What Should I Do if My Spouse Doesn’t Want to Work as Hard As I Do on Our Small Business? (Podcast) | Ep. #044

Michael Kelly, Elizabeth Larkin, and Eric Dollinger

In episode #44, Elizabeth Larkin and Gene Marks answer the question:

“I work with my spouse in a small business. My husband doesn’t want to talk about the future as much as I do. How can I learn to accept that the future of our business will be up to me without getting irritated with my husband?”

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Elizabeth: Welcome back to the Small Biz Ahead Podcast. I just want to note that I have not been saying, “Okay, welcome back to the Small Biz Ahead Podcast.”

Gene: Okay. Alright, fair enough.

Elizabeth: I’ve been really trying, but we all have those little tics.

Gene: Yes.

Elizabeth: Those little crutches, words that we fall back on.

Gene: My wife picks up on that a lot when we travel. We were in Milwaukee, we were in Wisconsin for a few days, and she was, “Do you ever notice everybody here says, okay?” Okay. I didn’t even notice that, but I guess they do. It’s a Wisconsin thing.

Elizabeth: Do they have one in Philly like that?

Gene: In Philly, I don’t notice those things. Philadelphia’s got it’s own sort of dialect. It’s like, “Yo, Yo”, kind of thing.

Elizabeth: Yeah definitely. Yeah, you say that all the time.

Gene: Do I? No I don’t.

Elizabeth: No, but you definitely have a Mid-Atlantic accent.

Gene: I do. When I speak around the country and I’m speaking to business owners and they’re from Nebraska.

Elizabeth: Yeah.

Gene: I know they’re looking at me like, “This guy is from New York or Philly”, you know what I mean? It just seems really obvious, and how fast I’m talking and whatever.

Elizabeth: Everybody always talks about the Boston accent’s really distinctive.

Gene: That is distinctive.

Elizabeth: The New York accent.

Gene: Yeah.

Elizabeth: I feel like that mid-Atlantic, Philly, Maryland, Delaware.

Gene: Yeah.

Elizabeth: It’s not as distinctive.

Gene: They merge into each other.

Elizabeth: Yeah, but it definitely … There are few words, that when you say them, “Aw man, that does not sound right”.

Gene: It’s east coast, that’s right. That’s funny.

Elizabeth: Oh my gosh. Alright. We are going to be right back with our first question. Actually our only question; we’re changing the format of the podcast so they’re a little faster, so this is going to be our only question, but we will have a Word of Brilliance. This is about working with your spouse.

QUESTION: What Should I Do if My Spouse Doesn’t Want to Word as Hard as I Do?

Elizabeth: Okay, Gene, this question is going to be just for you because I know you did work with your spouse in the past.

Gene: Yes, yes. I have the scars to prove it. Still walk on a limp.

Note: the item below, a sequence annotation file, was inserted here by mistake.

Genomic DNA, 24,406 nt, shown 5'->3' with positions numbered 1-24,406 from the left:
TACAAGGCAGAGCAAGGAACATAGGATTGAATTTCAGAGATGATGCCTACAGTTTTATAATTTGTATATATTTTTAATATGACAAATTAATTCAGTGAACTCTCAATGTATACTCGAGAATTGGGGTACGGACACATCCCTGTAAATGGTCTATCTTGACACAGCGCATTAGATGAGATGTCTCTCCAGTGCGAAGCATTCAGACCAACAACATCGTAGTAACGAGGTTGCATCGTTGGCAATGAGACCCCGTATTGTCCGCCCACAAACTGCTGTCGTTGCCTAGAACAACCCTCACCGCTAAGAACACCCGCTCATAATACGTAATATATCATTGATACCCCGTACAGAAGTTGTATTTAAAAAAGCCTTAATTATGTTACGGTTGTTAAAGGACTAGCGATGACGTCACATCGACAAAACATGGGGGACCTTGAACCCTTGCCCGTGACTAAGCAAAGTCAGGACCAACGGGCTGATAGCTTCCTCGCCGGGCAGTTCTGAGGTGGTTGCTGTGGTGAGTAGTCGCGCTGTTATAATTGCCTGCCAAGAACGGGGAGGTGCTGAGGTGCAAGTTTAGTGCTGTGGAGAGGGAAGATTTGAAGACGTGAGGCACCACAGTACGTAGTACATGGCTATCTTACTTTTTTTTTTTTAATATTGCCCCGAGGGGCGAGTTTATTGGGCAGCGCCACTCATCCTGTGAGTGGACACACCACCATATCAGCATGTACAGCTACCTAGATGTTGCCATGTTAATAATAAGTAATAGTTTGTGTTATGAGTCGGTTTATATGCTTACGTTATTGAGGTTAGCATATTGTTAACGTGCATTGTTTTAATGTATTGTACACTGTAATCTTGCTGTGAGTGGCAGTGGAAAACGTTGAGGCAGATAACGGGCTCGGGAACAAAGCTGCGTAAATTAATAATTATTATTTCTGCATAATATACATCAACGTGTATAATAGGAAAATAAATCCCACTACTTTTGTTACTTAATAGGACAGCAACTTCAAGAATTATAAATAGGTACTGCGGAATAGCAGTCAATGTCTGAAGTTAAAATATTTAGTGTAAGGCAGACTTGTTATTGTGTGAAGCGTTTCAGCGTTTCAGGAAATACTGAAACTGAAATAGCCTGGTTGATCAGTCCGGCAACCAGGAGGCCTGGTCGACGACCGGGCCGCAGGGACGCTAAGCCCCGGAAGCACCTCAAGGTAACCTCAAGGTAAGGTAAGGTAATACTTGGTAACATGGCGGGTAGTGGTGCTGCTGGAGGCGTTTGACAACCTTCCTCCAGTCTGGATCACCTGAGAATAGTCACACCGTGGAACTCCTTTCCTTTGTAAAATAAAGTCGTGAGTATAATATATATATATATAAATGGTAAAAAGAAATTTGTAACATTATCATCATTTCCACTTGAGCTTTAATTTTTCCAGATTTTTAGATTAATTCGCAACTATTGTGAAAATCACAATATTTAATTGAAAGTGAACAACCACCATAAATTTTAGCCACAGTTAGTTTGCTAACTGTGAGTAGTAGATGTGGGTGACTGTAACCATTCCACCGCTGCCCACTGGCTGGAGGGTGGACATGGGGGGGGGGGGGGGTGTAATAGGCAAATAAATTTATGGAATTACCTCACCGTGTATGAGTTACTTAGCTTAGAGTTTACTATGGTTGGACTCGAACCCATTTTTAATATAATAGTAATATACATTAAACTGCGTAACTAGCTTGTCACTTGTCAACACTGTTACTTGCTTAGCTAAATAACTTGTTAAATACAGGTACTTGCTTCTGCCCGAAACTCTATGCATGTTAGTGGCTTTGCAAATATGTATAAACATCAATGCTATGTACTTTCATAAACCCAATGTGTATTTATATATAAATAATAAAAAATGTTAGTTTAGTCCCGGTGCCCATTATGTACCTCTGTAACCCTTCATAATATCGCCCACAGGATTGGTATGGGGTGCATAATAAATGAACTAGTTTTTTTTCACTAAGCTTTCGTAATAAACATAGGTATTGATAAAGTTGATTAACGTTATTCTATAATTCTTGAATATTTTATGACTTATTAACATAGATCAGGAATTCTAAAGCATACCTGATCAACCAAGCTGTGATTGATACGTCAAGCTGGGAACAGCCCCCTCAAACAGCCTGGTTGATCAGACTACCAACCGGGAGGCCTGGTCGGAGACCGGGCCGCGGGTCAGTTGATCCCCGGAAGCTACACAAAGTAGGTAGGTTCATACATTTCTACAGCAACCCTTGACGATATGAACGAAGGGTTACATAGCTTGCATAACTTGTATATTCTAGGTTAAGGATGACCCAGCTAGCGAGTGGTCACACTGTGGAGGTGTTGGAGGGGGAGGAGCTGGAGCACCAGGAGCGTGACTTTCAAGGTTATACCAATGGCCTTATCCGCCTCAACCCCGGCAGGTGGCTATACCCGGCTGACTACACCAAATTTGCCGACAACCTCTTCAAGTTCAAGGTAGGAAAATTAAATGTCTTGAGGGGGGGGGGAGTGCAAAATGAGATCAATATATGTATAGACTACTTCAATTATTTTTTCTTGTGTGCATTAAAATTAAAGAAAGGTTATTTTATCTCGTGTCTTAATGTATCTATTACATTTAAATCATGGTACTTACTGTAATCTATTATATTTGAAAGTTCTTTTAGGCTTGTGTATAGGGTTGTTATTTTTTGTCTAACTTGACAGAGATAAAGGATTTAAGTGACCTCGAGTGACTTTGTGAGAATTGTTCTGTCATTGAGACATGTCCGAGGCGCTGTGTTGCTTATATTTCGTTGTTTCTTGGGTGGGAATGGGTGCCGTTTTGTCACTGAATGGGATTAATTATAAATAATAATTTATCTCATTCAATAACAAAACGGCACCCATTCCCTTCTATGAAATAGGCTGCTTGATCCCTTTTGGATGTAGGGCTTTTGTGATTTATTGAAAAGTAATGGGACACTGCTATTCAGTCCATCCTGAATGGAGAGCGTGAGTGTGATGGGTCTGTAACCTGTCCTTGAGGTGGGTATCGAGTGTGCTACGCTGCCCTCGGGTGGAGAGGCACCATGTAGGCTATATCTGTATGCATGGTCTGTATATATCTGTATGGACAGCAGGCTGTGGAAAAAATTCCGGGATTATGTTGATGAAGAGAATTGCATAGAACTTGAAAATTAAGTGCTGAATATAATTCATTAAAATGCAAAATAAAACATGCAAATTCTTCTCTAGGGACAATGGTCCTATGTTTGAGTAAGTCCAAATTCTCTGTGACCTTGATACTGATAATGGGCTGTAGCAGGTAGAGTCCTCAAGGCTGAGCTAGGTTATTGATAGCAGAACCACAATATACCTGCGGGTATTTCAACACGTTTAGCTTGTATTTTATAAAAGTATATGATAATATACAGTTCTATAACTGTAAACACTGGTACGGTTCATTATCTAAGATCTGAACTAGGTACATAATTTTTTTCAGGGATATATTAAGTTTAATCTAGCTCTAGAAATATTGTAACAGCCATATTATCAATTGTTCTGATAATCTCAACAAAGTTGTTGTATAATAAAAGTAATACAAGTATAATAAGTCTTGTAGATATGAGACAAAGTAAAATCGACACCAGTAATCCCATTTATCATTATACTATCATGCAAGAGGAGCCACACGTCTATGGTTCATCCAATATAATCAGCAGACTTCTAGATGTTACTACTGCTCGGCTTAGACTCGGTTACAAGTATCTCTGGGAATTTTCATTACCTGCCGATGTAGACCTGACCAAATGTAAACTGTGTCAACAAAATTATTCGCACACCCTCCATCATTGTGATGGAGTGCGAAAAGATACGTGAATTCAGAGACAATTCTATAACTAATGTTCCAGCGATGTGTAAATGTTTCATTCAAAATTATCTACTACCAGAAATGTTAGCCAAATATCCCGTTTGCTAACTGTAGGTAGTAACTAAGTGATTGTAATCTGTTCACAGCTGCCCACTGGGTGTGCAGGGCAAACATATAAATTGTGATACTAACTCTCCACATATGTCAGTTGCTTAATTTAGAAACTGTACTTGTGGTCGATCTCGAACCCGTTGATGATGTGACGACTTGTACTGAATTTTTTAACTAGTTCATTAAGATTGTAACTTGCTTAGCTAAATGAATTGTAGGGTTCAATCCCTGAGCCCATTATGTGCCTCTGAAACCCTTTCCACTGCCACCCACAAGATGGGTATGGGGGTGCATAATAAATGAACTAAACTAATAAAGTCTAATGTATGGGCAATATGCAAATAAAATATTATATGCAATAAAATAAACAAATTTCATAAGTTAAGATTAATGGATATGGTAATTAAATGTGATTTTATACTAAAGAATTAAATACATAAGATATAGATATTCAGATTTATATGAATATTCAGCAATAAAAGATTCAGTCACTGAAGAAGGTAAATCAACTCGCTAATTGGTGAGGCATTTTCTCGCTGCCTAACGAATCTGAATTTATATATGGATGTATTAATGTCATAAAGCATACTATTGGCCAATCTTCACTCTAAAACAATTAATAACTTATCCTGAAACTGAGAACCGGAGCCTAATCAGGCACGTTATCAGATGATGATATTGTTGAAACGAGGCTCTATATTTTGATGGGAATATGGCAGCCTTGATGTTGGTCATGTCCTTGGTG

Elizabeth: This is from Lori. Lori does not tell us what kind of business she runs, but here’s here question:

“I work with my spouse in a small business. My husband doesn’t want to talk about the future as much as I do. How can I learn to accept that the future of our business will be up to me without getting irritated with my husband?”

Gene: Wow. First of all, this is more of a marital advice; you’re talking to the wrong person here. Look, I’ve met lots of people that are in family businesses where you’ve got the spouses working together. My wife and I try … My wife worked for me for three years.

Elizabeth: For you, or with you?

Gene: That’s a good question. She worked for me, but she never works for … God forbid you would ever say that to your spouse, that they’re working for …

Elizabeth: Is she going to listen to this?

Gene: Yeah, she would agree with this. She was doing marketing. It was after she left Ernst & Young. She was there for seven years. We were bringing up kids. The kids got to a certain age. She started working with me, helping out with marketing and accounting as well, and she just hated it. Her only reason for hating it was actually, she brought up the point was, it was a “for me” issue. It was like she was working for me, for Gene.

Elizabeth: Yeah.

Gene: It was like … She wanted her own thing, you know what I mean?

Elizabeth: Yeah, totally understandable.

Gene: Totally, so she went back … Went to graduate school, and got her Master’s in education, and now she’s a teacher, and she’s a professional, and she’s quite proud, and she’s doing really well doing that. Spouse working together isn’t always … It’s got to be right for both spouses. The relationships that I’ve seen where spouses work together, really any family member is, when it really is clear … When it’s really clear what your responsibilities are.

Elizabeth: I was going to say that. Even just at home, in any relationship, “I do this, and you do that”.

Gene: That’s the way we operate. In our house, she does the bills. I take out the trash, you know what I mean?

Elizabeth: Yeah.

Gene: There’s certain things that you own it. What was the name of this person who asked the question.

Elizabeth: Lori.

Gene: I apologize, Lori. Lori, if your husband doesn’t have the same goals as me, or not looking ahead as much, there really, in your business … Because it’s a business, it’s a livelihood, you may have employees, people that rely on you. The two of you guys have got to work out what your responsibilities are.

Elizabeth: Yeah. I think so too.

Gene: Maybe you’re the visionary.

Elizabeth: Yeah.

Gene: He is doing the services, or he’s doing the sales, or whatever it is, you got to determine what your roles are in your business and agree on that, and then you own it. I think that’s the way you get over that problem. Everything doesn’t have to be a joint decision, as long as you’re looking after your own stuff.

Elizabeth: I think a lot of times, people do … This is in any work environment, they do resent when someone gets so stuck in the day to day and they can’t really see the future.

Gene: Correct.

Elizabeth: That’s fine that you’re doing this now, but what about in 10 years when robots take over all of our jobs? We need to be prepared for that.

Gene: Correct.

Elizabeth: I think that is a little isolating when you’re looking forward, and the other person is just not interested in doing that.

Gene: You know what? I’ve learned different people have different strengths.

Elizabeth: Yes.

Gene: That’s all. We were talking about this with a client of mine. Right now they’re going to get rid of their HR person, and we were saying, “If we get rid of that HR person, okay, she’s not very good at HR, but does she have other strengths that she could be useful to the company?” Getting back to Lori’s situation, she’s the visionary; that’s what she likes to do, and she’s strong at it. I’m sure her husband does other stuff very well.

Elizabeth: Yeah.

Gene: You draw the lines, and you say, “Alright, listen. You’re really great at this, so you do that, and I’ll take care of the direction that we’re going in”.

Elizabeth: Do you have any clients that are spouses working together that it works well?

Gene: Yeah. I have actually quite a few where it works well. It’s weird. Most … Everybody’s going to yell because this is going to sound sexist or whatever, but I’m just telling you what reality is. When I see most spouses that I work together with in family-run businesses, it’s usually the guy that’s running it, and the wife is doing the finances and the accounting. I’ve seen that a lot, and still do.